So, what is at the root of political apathy, disengagement, and significant voter indifference? Not having political choices available which reflect the full-range of issues and values in society is a significant aspect. Jurisdictions which employ some form of proportional representation tend to have healthier voter turnout for elections and this must in part be due to a wider spectrum of political voices able to gain access to representative institutions. There are exceptions to this however. The Citizens’ Assembly will study proportional representation models and perhaps make a recommendation on a different electoral model. The scuttlebutt is that there is some preference to see Ontario constituencies recast as multi-member seats elected through a single transferable vote (STV) model. (And that is if any change at all is to be suggested, and many political elites in Ontario are against any change at all.) The STV system can be complex and therefore the mechanics of arriving at a ‘winner’ is not obvious. The British Columbia Citizens’ Assembly recommended such a system last year and it was defeated in the subsequent provincial referendum by not gaining the ‘super-majority’ necessary for it to pass. But the exact recommendation and the details are still some distance away.

Looked at comparatively, there is a relatively high correspondence between jurisdictions where there is a robust and meaningful public sector which delivers a significant range of public goods and services such as comprehensive health care, education, housing, social security etc. and comparatively high levels of voter turnout. Jurisdictions with more anemic provision of public services tend toward the lower end of participation. Interestingly, neither the Citizens’ Assembly nor the Democratic Renewal Secretariat is looking at how to make the public sector more meaningful to the lives of Ontarians. Relatedly, why does the Democratic Renewal initiative not consider new forms of accountability to the producers and consumers of public services through the extension direct participatory processes in public planning and delivery? Rather than accountability to citizens and workers, the entire debate about accountability has been structured around neoliberal principles of limited expenditures, and making ministers and senior public managers accountable for individual careers.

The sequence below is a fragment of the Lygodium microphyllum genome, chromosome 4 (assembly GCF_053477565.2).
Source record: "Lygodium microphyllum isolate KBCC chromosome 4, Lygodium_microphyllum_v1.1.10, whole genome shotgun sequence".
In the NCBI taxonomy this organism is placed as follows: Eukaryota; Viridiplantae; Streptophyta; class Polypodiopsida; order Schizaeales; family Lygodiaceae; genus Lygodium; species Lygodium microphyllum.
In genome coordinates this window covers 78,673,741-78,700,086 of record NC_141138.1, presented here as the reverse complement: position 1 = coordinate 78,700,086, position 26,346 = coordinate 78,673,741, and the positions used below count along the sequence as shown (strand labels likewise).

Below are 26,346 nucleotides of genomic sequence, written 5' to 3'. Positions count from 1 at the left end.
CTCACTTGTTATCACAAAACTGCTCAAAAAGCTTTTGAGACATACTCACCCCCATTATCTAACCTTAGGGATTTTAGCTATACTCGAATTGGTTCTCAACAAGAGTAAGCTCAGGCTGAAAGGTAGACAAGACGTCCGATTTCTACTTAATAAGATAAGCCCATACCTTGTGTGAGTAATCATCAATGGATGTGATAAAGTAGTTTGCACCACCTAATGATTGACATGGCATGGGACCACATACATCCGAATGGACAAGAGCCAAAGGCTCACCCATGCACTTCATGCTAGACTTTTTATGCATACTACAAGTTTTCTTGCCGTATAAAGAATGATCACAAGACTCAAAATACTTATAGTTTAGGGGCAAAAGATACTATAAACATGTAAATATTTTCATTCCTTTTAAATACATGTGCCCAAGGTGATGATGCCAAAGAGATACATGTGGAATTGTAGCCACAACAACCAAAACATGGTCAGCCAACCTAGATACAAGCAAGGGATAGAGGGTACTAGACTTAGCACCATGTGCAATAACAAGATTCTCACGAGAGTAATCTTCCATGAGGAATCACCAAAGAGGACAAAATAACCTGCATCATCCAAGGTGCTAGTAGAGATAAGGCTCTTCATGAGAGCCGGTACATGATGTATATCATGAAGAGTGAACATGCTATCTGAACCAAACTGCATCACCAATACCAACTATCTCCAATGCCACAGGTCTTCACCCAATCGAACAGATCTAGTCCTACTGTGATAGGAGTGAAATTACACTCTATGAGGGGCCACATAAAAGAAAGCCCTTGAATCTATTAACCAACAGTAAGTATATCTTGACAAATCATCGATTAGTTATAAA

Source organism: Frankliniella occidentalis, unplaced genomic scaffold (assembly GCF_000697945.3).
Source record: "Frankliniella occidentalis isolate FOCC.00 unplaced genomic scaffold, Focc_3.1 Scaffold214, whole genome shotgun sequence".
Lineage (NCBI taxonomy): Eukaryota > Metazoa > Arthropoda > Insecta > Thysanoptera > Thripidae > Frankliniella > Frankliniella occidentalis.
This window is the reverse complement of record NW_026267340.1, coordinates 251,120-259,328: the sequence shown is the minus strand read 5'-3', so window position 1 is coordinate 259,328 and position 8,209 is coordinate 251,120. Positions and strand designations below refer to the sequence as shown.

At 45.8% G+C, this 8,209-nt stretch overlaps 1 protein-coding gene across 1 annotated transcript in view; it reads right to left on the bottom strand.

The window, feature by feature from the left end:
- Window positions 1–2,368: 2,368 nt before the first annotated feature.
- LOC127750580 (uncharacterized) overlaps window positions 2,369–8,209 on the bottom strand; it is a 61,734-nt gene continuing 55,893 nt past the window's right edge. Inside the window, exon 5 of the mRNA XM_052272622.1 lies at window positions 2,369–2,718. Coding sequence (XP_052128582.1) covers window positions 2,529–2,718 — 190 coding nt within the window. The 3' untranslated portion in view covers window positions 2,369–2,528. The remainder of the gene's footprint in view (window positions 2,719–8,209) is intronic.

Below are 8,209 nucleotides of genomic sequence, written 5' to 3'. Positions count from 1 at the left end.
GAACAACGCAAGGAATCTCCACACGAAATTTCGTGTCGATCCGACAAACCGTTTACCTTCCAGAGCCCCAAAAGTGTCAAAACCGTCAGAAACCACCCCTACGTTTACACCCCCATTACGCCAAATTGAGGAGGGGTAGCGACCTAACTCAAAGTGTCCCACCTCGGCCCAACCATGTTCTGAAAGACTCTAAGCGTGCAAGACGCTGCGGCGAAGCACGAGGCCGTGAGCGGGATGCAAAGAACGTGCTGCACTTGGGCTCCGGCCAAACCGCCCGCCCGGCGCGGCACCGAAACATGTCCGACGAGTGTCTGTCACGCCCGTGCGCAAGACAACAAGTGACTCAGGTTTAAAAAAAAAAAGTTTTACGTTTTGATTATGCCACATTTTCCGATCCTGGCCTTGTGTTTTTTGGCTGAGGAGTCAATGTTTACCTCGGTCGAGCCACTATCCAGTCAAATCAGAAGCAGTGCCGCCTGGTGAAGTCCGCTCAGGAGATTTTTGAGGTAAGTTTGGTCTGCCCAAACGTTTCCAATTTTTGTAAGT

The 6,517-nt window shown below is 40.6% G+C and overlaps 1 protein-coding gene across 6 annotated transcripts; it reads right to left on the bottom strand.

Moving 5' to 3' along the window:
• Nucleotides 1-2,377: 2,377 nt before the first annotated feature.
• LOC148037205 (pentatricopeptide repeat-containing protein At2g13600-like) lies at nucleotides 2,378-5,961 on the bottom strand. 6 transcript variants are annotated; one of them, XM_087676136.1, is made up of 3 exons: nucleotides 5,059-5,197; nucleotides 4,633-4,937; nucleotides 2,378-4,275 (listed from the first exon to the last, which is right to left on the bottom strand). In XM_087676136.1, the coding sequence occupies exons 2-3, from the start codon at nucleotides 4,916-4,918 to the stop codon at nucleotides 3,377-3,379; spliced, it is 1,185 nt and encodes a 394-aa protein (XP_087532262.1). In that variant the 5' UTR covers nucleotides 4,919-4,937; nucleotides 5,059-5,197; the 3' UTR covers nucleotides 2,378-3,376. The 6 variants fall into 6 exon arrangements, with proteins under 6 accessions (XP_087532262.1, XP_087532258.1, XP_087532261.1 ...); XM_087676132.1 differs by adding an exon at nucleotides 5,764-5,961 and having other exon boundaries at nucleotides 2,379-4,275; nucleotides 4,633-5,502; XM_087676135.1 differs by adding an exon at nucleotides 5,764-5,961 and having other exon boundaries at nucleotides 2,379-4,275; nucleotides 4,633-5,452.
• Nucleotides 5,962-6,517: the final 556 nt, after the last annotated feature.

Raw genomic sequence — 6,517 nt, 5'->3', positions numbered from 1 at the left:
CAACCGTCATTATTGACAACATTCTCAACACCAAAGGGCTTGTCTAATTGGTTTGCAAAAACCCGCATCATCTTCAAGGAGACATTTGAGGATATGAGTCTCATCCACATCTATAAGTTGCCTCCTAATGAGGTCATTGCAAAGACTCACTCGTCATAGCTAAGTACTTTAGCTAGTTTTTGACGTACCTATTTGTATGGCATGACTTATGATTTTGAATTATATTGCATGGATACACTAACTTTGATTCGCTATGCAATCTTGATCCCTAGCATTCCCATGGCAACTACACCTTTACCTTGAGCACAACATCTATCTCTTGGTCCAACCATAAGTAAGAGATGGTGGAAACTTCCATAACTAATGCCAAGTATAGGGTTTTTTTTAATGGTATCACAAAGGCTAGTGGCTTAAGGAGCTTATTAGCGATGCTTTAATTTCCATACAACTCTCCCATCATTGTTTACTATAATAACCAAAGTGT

It’s also been demonstrated that political knowledge is a key element in determining if one is going to participate in the process. If the government is really interested in engaging citizens and reversing the decline in voter participation why not provide the structures and resources to deepen the awareness and knowledge of political issues throughout Ontario society rather than only expending efforts on bringing a special 103 individuals up to speed.

A Minimal Real Democracy Agenda

The Ontario Democratic Renewal process is incredibly truncated in terms of its agenda, its penetration of the failings of contemporary democracy and its horizons of what is possible and even what is immediately necessary. Let’s face it, a real democratic renewal process interested in renovating liberal representative institutions would at least have to provide at the minimum the following.

1) Meaningful Electoral Reform

Ontario requires a Proportional Representation model which includes a direct link between votes received and the allocation of legislative representatives. This will ensure small parties have some chance of gaining voice in the election process and in the Legislative Assembly. Moreover, it will likely, though not necessarily, ensure that no party can win a majority of seats without winning a majority of the vote. Consequently, any cabinet would be required to include representatives of other political groupings or at the very least work closely with the opposition parties.